More than 5000 people gathered in Cobh, County Cork for a special ceremony to remember those who lost their lives in the sinking of the Titanic.

On the 11 April 1912 the Titanic liner pulled out of Queenstown (Cobh), in County Cork, the final port of call of her ill-fated voyage. To mark the centenary of this event, thousands of people gathered for a national commemoration service at Cobh’s main promenade, from where 123 passengers left to board the Titanic.

Mayor of Cobh Jim Quinlan explains

We’re going to be commemorating the ship, we’re going to be commemorating all those that left, wherever they left from, particularly those 123 and the 79 that perished, it’s hugely important we commemorate those today.

Among attendees at the service were relatives of Irish passengers who drowned when the Titanic sank and the Minister of State for Northern Ireland Hugo Swire. President Michael D Higgins told the gathering that it was right to take time remember all those who died in the Titanic as well as,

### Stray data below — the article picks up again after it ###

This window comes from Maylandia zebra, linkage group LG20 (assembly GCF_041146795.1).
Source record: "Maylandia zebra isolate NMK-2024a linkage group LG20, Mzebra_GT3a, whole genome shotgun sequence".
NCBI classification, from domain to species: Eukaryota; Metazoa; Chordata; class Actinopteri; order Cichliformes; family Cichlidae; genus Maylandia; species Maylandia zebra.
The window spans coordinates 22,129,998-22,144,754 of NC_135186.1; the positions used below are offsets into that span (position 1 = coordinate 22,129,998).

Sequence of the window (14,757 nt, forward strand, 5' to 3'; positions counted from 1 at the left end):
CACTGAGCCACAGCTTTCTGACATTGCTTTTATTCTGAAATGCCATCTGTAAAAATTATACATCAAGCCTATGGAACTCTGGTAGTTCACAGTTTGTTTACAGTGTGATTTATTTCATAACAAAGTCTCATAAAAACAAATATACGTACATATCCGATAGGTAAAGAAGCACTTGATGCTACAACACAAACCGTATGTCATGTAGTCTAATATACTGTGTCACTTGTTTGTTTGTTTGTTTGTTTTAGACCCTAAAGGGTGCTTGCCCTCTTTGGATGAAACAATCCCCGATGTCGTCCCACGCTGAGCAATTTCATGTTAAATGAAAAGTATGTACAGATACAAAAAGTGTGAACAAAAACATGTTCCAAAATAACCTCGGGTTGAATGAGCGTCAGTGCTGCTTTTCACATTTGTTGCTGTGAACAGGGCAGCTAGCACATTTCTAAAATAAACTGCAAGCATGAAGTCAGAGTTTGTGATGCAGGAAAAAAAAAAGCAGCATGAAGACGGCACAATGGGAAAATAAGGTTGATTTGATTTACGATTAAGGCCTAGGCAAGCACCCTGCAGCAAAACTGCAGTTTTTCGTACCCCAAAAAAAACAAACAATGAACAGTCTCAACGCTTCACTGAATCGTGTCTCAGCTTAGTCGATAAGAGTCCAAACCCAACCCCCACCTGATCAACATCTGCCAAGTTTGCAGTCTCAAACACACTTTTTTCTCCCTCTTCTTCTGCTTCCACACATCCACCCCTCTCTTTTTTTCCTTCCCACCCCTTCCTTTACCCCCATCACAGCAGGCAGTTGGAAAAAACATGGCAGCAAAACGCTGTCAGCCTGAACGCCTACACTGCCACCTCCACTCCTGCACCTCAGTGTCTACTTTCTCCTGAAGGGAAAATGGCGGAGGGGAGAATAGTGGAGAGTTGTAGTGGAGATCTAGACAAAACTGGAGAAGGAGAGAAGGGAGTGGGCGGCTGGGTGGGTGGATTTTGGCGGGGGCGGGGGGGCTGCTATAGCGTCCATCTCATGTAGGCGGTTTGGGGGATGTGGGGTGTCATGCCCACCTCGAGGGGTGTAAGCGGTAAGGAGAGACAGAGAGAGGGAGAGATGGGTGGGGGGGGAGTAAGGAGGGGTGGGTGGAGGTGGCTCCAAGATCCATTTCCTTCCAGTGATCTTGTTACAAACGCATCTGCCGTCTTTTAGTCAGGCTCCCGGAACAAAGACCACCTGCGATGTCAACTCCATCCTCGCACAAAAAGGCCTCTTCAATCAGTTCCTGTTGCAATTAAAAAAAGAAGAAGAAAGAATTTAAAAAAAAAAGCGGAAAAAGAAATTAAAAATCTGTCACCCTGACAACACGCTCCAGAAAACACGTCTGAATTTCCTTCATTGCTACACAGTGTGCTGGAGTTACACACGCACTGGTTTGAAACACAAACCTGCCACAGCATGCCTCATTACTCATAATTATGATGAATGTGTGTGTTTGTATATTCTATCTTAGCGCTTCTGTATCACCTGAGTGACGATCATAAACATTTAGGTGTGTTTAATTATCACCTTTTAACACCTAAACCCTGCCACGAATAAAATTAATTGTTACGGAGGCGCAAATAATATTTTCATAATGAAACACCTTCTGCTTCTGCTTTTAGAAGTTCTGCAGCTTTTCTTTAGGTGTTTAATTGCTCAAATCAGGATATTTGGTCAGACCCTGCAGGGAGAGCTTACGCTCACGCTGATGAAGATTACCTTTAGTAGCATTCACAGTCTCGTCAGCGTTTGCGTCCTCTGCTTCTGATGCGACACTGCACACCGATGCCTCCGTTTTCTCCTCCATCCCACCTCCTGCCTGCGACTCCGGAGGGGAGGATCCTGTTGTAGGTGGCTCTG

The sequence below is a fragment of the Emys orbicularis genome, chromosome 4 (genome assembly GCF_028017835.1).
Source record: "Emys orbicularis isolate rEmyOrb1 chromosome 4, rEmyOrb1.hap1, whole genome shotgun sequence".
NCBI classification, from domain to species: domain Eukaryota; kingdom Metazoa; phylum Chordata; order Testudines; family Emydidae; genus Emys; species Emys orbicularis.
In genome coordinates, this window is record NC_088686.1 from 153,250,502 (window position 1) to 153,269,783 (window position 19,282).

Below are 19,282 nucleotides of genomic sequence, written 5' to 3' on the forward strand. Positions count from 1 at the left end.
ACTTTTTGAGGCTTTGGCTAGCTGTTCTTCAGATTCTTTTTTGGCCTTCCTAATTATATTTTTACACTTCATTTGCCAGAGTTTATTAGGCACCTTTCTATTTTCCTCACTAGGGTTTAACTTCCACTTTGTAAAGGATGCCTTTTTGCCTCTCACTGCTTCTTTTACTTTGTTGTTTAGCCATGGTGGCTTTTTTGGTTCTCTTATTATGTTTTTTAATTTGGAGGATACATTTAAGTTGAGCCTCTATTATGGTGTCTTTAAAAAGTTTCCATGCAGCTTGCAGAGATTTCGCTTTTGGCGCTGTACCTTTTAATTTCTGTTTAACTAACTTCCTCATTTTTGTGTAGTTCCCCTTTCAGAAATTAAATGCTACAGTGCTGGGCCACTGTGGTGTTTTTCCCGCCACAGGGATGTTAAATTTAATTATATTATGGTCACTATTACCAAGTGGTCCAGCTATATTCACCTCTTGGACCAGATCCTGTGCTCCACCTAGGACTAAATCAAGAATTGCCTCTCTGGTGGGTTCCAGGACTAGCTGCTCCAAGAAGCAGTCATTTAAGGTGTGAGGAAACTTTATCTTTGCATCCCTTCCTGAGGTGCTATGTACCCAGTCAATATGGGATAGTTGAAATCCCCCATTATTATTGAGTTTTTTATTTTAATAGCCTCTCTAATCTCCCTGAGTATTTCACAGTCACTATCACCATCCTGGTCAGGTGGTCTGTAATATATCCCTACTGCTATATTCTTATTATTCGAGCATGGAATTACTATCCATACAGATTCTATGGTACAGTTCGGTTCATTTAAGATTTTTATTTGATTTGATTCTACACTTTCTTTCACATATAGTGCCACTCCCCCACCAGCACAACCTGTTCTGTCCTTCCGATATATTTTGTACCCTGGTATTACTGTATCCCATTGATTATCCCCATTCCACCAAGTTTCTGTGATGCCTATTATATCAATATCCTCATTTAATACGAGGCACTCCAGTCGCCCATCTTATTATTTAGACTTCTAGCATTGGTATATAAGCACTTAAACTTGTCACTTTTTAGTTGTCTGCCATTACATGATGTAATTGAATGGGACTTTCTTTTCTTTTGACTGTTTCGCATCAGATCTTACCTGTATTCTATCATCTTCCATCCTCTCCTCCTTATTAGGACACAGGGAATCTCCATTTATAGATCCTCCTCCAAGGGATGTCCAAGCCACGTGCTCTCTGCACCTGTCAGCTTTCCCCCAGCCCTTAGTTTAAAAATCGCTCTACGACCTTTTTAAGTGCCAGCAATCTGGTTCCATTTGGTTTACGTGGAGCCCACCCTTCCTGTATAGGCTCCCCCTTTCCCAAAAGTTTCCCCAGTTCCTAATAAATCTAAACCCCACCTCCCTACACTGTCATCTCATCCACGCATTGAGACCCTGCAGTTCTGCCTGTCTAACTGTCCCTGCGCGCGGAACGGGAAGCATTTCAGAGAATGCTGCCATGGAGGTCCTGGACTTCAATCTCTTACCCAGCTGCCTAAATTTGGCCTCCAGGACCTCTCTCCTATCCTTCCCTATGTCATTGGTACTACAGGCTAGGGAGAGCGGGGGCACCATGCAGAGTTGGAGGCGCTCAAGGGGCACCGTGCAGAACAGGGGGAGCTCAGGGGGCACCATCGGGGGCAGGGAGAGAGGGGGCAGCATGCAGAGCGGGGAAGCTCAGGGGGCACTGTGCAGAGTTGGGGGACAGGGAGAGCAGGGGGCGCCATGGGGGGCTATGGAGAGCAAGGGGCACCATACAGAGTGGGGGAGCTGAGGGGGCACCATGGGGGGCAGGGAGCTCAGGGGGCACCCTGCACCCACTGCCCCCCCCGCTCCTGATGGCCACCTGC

The thousands more whose lives were devastated by the loss of their loved ones in the Atlantic.

Four commemorative Titanic stamps by An Post were unveiled to mark the fact the Titanic was also a Royal Mail ship.

Later, on board the LÉ Eithne, the President reviewed the naval fleet at Haulbowline in his first official engagement as Supreme Commander of the Irish Defence Forces. Among the ships gathered were HMS Mersey and her crew of 40.

Cobh in County Cork

An RTÉ News report broadcast on 11 April 2012. The reporter is Jennie O’Sullivan.